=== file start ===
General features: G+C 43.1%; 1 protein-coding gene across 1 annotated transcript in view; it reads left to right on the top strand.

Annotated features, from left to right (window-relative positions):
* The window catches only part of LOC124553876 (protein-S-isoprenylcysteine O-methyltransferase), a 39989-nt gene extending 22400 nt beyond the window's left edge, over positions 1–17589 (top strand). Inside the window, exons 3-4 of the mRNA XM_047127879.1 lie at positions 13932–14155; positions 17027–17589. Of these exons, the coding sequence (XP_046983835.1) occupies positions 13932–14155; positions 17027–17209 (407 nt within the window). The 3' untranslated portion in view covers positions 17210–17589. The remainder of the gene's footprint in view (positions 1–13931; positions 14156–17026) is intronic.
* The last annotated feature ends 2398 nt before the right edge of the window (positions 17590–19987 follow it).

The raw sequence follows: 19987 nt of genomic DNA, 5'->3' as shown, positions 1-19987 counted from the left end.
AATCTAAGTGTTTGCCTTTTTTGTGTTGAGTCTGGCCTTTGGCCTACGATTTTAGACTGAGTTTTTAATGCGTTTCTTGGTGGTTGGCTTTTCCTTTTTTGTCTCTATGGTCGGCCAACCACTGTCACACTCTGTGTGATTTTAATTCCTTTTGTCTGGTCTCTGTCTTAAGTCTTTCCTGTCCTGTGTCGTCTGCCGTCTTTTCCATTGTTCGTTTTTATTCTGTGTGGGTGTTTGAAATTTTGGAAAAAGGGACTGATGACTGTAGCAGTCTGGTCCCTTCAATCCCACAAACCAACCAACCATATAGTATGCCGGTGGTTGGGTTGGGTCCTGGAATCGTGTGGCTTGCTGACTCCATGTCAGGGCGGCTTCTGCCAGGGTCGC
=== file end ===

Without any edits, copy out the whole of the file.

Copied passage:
General features: G+C 43.1%; 1 protein-coding gene across 1 annotated transcript in view; it reads left to right on the top strand.

Annotated features, from left to right (window-relative positions):
* The window catches only part of LOC124553876 (protein-S-isoprenylcysteine O-methyltransferase), a 39989-nt gene extending 22400 nt beyond the window's left edge, over positions 1–17589 (top strand). Inside the window, exons 3-4 of the mRNA XM_047127879.1 lie at positions 13932–14155; positions 17027–17589. Of these exons, the coding sequence (XP_046983835.1) occupies positions 13932–14155; positions 17027–17209 (407 nt within the window). The 3' untranslated portion in view covers positions 17210–17589. The remainder of the gene's footprint in view (positions 1–13931; positions 14156–17026) is intronic.
* The last annotated feature ends 2398 nt before the right edge of the window (positions 17590–19987 follow it).

The raw sequence follows: 19987 nt of genomic DNA, 5'->3' as shown, positions 1-19987 counted from the left end.
AATCTAAGTGTTTGCCTTTTTTGTGTTGAGTCTGGCCTTTGGCCTACGATTTTAGACTGAGTTTTTAATGCGTTTCTTGGTGGTTGGCTTTTCCTTTTTTGTCTCTATGGTCGGCCAACCACTGTCACACTCTGTGTGATTTTAATTCCTTTTGTCTGGTCTCTGTCTTAAGTCTTTCCTGTCCTGTGTCGTCTGCCGTCTTTTCCATTGTTCGTTTTTATTCTGTGTGGGTGTTTGAAATTTTGGAAAAAGGGACTGATGACTGTAGCAGTCTGGTCCCTTCAATCCCACAAACCAACCAACCATATAGTATGCCGGTGGTTGGGTTGGGTCCTGGAATCGTGTGGCTTGCTGACTCCATGTCAGGGCGGCTTCTGCCAGGGTCGC